Many relational obstacles hamper marriages…hamper relationships. Issues couples often face include: finances, amount of time spent together, porn, and how to raise the children. For many couples, including Monique and I, it’s living with a disability.
I’ve spoken with others who’ve experienced issues like mine. I was born with Spina Bifida. I was born with the worst type of the defect, meaning people like me are most often crippled…people like me weren’t given the chance at life.
But I was, I was given the chance. Fact is I walked, I played sports, I climbed mountains, I rode a bicycle across the state of Iowa in a week (Search “RAGBRAI” on your preferred search engines for the details!). I did so because the messages I was given by my parents, and then by my wife, was that I was good, enough, remarkable, valuable, and capable. And yet I endure unspeakable pain, weakness, numbness, cognition issues, and embarrassing memory problems. I suffered spina bifida-related learning difficulties, and comprehension struggles. I’ve endured multiple surgeries, and multiple losses, because of all my medical issues. Losses include the loss of social time with my friends. All of the above still exist in some form today. These difficulties can be conquered, dimmed, weakened, but never bypassed.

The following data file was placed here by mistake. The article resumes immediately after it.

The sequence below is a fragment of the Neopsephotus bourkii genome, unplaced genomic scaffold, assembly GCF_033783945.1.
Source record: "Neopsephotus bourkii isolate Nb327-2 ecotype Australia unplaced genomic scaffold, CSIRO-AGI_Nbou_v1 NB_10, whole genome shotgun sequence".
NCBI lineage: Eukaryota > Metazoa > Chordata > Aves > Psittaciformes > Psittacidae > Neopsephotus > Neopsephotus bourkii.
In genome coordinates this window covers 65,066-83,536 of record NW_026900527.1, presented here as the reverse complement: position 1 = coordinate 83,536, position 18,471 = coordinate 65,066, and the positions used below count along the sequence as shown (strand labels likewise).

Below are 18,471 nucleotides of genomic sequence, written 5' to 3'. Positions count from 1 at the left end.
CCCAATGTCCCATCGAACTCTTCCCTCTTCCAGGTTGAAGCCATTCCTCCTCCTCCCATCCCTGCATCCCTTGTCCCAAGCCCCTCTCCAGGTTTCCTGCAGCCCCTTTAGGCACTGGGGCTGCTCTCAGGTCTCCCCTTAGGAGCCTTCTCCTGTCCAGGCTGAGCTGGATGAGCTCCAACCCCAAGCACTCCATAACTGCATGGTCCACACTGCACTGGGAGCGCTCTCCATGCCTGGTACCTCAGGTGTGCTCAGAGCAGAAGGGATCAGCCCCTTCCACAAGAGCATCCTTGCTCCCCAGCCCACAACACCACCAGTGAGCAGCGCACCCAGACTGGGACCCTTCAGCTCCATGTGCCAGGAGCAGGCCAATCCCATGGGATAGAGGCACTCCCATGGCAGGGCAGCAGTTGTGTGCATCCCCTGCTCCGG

I want you to know this…my accomplishments happened in large part because relational people in my life (parents, siblings, friends, my daughter, and my bride) asked me to participate in life, and to participate with them in life. They said, “I want to encourage you to do life well for yourself and others because you can. And I want you to do life with me well too, because I believe you can. I want you to do life with me because I am made stronger, I am safer, and life is more beautiful.” No person is an island. Every achievement happened because others pushed you, inspired you, encouraged you, helped you, worked with you, and lifted you. In the same way, marriages flourish and inspire others because two people lived relationally together in love, hope, and faith in each other. When you believe in each other’s gifts, talents, and skills, when you believe in and protect each other, and when you mutually respect and honor each other, your relationship is like the pure freshness after a spring storm. Your relationship, and each individual within your relationship, blooms in the kind of radiance seen in a field of wildflowers.
Sometimes my difficulties worsen. Imagine how those with chronic or congenital issues might negatively affect a relationship – such as mine that I’ve had with my wife for the last 22 1/2 years. You listen to me now, Monique and I are very much in love, but we haven’t got it all figured out. Our relationship relates to many relationships affected by a spouse with a disability.